• Store in ‘fridge in plastic or other reusable type bag, and tie with a twist tie to prevent greens from going limp.
  • Or, use a container, either that other salad greens have come in (if you purchase “Organic Girl” salads or similar, those work great) or some sort of stackable and see-through container to organize your CSA haul.

Bunched Greens, i.e. Kale, Chard, and including Broccoli, Brussels Sprouts)

  • Chop ’em, strip ’em or otherwise prepare them for accessibility.
  • Strip the Kale off its stalk and rip or chop into small pieces so that its ready to be added to, well, practically anything. I use bunched greens interchangeably and add handfuls to pastas, stir fries, eggs, or just a bit of garlic and oil/butter for a quick side.
  • Wash and store like you would Salad Greens, see above.


  • Basil – leave in plastic bag on the counter
  • All others, refrigerate! If you get herbs in bunches, you can submerge the bottoms in a glass with an inch of water, like flowers in a vase.


  • Cut off the tops of carrots and compost, or give to the farmer at CSA pick up to bring back to the piggies.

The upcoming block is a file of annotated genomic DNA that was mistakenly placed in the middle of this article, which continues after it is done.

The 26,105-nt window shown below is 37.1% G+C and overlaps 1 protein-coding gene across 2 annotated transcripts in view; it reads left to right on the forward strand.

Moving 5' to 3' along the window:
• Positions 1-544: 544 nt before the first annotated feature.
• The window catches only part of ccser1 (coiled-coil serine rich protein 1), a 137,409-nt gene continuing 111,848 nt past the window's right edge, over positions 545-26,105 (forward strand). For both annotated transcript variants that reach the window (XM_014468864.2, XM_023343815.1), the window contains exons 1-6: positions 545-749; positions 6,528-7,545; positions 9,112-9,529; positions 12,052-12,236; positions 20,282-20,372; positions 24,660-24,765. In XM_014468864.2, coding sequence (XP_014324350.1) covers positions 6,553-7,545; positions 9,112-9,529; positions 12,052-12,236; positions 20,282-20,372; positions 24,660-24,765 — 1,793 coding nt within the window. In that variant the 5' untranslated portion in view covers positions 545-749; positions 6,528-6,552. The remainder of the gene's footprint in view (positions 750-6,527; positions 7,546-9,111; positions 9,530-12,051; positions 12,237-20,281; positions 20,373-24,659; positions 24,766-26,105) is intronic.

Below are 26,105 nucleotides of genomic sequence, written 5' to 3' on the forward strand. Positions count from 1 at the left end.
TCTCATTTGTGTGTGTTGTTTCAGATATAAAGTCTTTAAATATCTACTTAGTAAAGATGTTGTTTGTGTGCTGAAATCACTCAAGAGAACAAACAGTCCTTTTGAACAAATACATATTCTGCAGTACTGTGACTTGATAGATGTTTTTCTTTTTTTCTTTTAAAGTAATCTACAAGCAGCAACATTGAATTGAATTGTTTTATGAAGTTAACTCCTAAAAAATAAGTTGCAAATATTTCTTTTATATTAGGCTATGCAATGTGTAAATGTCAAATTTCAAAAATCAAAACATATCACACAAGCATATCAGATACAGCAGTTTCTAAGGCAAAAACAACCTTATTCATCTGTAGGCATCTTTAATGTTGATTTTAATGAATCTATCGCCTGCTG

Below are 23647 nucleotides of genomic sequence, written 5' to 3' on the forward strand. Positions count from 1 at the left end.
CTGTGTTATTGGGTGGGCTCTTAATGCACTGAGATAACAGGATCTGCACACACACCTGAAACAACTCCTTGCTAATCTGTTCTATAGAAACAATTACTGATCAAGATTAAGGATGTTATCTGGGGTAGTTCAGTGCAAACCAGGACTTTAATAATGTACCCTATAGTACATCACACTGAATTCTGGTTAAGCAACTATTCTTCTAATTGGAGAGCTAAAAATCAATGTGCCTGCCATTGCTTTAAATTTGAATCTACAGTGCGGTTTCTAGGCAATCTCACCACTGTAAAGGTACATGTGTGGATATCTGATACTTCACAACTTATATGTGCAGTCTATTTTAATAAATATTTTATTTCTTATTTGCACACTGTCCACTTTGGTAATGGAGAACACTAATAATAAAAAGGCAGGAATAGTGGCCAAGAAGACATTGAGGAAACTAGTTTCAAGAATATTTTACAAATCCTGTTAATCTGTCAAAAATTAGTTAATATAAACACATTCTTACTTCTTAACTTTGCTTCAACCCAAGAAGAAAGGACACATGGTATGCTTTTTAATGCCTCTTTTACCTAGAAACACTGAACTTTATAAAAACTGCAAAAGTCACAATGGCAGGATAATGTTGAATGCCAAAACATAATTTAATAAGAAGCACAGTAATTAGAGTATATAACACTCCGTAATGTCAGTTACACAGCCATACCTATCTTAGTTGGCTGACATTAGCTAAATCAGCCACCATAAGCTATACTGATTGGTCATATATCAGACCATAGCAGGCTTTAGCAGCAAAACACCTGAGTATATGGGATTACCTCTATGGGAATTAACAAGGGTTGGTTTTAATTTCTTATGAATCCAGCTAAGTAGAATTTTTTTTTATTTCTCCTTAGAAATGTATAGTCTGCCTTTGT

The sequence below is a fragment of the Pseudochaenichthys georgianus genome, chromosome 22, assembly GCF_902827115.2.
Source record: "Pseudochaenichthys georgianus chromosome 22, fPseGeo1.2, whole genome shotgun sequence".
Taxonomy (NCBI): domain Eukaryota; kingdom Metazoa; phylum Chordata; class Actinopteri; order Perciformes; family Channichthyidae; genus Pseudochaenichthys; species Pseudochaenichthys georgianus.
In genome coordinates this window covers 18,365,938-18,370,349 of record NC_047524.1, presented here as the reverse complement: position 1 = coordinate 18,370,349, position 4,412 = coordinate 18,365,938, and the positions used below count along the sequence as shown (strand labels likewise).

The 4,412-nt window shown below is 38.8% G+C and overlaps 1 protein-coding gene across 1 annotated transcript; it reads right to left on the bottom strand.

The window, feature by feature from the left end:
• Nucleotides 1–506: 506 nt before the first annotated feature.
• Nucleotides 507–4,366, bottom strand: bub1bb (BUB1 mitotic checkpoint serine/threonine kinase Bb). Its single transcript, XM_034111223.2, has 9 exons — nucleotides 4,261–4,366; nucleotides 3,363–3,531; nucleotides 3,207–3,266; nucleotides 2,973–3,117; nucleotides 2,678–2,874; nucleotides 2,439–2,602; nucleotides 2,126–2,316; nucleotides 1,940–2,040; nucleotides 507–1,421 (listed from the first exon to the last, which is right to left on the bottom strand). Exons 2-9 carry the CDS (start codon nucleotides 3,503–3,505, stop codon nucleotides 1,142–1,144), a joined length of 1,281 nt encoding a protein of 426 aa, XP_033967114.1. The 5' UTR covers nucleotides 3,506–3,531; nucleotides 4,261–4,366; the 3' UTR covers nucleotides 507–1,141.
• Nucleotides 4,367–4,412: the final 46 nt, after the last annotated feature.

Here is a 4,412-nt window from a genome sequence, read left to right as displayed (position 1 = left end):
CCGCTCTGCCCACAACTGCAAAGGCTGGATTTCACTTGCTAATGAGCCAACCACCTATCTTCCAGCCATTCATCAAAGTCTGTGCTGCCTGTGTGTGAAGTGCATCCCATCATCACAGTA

• Cut off tops of beets and turnips, use greens as you would any other bunched green.

Savory Fruits

  • Tomatoes and eggplant, store on the counter in a paper bag to deter fruit flies. Refrigeration makes these fruits go mealy and mushy.
  • Squash, peppers, cucumbers, refrigerate

Sweet Fruits

  • Most fruits, with the exception of cherries and grapes, don’t mind hanging out on the counter. The crisper drawer can make peaches and pears become mealy, so don’t refrigerate unless they are beginning to turn overripe.
  • If you’re having trouble going through your fruit, chop (de-pit) and freeze for quick smoothies later, or chop (de-pit) and cook for a yogurt and granola helper, or meat chutney (applesauce and pork chops, anyone?)

Lastly, Ask Your Farmer for any tips about cooking, storage, or any fun facts about the produce you’re receiving. Food adventures (and misadventures) can create fantastic stories and experiences, and we love to give and receive feedback about CSA shares.


Using Your CSA Share : Week 6

beets6aWe have beets!  These spring baby beets are so tender, they are excellent raw. That is a wonderful thing since it has been so hot I have not wanted to turn my stove on all week.  If you prefer cooked beets, you could boil or steam these little guys for about 20 minutes.  Roasting beets can take a long time in the oven, I suggest waiting until fall to do that.  Beets store very well in a plastic bag in the fridge, just be sure to cut off the greens about ½ inch up the stem.  Leaving a little bit of the stem intact will also help keep the juices in when you cook the the root.  Beets are pretty cool because you get two veggies in one.  Use the beet greens in any way you would use spinach.

Raw Beet and Herb Salad


about 4 handfuls of mixed greens

1 bunch beet roots- thinly sliced